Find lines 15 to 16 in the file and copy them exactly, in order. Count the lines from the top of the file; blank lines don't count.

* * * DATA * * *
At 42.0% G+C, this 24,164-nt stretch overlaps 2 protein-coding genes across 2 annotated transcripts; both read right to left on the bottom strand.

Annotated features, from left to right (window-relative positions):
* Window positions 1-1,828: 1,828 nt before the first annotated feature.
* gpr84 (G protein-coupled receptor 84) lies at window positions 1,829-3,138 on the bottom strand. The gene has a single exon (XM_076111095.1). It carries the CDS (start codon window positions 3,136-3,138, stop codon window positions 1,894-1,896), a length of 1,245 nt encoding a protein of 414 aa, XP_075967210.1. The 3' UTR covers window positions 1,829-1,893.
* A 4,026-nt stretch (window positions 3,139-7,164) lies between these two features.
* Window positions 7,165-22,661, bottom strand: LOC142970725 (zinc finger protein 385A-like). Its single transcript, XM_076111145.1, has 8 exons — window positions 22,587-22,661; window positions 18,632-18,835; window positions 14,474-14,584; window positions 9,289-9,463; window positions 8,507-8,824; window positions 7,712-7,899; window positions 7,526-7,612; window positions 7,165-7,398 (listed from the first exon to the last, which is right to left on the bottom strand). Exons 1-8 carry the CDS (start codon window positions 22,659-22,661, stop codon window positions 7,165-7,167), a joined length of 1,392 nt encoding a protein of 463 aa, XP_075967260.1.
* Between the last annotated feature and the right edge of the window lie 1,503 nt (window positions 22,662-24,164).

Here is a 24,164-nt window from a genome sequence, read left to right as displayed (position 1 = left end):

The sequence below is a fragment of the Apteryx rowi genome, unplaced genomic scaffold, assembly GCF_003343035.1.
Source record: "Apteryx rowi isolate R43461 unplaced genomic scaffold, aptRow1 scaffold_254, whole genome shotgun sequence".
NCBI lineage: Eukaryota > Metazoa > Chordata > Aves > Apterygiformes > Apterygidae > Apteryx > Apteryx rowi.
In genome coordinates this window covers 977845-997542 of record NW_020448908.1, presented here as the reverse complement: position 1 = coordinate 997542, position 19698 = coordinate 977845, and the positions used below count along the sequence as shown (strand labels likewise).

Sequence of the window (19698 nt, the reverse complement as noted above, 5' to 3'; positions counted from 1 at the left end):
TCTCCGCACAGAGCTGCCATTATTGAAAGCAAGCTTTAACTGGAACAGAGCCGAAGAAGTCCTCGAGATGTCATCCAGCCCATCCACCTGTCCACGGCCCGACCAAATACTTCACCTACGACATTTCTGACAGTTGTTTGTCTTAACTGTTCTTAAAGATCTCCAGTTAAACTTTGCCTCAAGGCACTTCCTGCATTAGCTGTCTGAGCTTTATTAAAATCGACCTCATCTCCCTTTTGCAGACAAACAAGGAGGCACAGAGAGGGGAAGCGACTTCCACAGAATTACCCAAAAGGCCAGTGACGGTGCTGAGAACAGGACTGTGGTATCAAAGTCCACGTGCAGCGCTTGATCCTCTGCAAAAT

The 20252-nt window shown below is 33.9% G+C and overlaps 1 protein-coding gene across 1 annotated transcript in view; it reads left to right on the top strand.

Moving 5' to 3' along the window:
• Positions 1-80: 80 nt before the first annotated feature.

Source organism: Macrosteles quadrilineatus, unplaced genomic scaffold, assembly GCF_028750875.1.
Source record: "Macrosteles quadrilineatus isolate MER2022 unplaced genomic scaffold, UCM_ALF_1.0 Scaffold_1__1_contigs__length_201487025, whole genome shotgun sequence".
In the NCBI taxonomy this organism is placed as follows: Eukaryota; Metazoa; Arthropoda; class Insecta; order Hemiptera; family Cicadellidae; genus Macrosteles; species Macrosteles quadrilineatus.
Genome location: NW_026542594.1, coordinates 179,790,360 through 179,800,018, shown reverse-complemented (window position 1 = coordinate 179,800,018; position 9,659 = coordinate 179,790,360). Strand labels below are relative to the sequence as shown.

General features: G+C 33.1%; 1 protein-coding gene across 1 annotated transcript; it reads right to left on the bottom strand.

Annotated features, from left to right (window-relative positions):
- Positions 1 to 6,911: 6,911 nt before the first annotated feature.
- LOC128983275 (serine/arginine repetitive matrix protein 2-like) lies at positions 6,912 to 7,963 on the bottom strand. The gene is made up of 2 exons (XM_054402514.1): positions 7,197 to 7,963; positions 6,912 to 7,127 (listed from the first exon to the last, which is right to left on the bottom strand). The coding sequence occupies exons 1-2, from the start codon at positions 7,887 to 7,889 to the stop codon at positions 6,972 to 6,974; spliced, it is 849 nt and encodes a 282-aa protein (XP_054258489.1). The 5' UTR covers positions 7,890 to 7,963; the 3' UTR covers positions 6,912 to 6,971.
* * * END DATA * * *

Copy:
The 20252-nt window shown below is 33.9% G+C and overlaps 1 protein-coding gene across 1 annotated transcript in view; it reads left to right on the top strand.

Moving 5' to 3' along the window: